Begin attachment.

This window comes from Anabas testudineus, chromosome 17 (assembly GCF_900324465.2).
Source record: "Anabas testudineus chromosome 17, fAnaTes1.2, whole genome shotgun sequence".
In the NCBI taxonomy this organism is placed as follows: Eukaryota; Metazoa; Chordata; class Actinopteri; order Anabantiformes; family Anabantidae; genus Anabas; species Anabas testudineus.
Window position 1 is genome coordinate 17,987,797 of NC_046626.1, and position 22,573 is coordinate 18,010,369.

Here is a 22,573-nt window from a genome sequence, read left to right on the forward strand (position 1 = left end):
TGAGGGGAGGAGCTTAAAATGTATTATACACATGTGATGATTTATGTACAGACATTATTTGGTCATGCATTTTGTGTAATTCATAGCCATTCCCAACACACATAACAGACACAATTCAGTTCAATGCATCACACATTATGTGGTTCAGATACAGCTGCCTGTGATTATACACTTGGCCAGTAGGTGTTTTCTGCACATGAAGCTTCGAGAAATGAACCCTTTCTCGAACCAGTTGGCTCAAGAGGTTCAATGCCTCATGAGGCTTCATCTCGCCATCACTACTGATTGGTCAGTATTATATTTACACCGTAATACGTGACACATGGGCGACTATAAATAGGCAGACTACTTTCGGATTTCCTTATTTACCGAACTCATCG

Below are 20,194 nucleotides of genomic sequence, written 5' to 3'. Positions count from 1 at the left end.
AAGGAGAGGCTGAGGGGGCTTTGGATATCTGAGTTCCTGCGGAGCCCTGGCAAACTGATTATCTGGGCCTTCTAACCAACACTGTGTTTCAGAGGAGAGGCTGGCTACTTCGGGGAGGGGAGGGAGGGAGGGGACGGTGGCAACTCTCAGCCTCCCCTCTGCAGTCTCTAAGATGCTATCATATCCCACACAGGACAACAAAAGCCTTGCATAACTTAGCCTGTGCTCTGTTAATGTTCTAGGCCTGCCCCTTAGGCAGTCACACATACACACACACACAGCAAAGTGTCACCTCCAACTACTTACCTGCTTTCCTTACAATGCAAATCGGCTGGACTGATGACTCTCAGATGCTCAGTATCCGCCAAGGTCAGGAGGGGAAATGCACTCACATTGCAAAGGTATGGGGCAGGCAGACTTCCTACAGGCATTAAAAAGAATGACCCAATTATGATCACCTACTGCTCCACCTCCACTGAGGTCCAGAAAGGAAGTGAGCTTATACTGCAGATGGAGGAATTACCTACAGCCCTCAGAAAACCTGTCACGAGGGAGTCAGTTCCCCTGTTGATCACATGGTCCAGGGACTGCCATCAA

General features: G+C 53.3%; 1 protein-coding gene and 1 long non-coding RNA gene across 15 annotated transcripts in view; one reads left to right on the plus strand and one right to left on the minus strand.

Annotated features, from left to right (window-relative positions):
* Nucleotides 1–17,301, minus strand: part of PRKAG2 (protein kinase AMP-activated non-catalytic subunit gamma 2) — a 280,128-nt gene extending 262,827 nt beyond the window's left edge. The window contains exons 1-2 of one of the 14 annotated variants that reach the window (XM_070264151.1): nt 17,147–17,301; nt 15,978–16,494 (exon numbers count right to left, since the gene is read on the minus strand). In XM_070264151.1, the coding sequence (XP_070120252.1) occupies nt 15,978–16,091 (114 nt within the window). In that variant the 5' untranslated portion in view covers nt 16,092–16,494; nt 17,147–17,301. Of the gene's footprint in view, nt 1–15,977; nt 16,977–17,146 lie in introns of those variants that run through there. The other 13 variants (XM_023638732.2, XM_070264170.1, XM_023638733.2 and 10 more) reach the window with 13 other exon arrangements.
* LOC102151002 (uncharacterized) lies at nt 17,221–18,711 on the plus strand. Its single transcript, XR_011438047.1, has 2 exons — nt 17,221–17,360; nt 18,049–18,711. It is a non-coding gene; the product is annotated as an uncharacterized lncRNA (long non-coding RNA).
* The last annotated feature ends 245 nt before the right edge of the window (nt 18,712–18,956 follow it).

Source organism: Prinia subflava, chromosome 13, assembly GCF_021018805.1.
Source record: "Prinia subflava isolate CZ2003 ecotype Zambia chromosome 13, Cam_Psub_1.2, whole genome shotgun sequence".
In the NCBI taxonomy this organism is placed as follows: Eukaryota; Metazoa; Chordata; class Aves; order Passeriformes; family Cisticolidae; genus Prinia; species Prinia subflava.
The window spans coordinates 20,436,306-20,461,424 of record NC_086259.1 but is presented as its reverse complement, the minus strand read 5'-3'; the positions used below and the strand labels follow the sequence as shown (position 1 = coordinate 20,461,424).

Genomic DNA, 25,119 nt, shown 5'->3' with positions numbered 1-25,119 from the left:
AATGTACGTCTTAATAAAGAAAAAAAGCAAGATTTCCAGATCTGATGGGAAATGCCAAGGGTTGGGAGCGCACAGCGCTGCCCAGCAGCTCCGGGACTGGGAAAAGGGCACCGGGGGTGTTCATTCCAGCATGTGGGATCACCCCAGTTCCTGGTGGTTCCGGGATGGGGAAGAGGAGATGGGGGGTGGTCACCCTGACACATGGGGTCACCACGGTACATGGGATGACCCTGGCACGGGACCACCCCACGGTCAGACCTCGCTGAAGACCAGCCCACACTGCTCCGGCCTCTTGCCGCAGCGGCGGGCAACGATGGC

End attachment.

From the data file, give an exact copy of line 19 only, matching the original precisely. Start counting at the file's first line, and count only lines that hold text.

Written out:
AATGTACGTCTTAATAAAGAAAAAAAGCAAGATTTCCAGATCTGATGGGAAATGCCAAGGGTTGGGAGCGCACAGCGCTGCCCAGCAGCTCCGGGACTGGGAAAAGGGCACCGGGGGTGTTCATTCCAGCATGTGGGATCACCCCAGTTCCTGGTGGTTCCGGGATGGGGAAGAGGAGATGGGGGGTGGTCACCCTGACACATGGGGTCACCACGGTACATGGGATGACCCTGGCACGGGACCACCCCACGGTCAGACCTCGCTGAAGACCAGCCCACACTGCTCCGGCCTCTTGCCGCAGCGGCGGGCAACGATGGC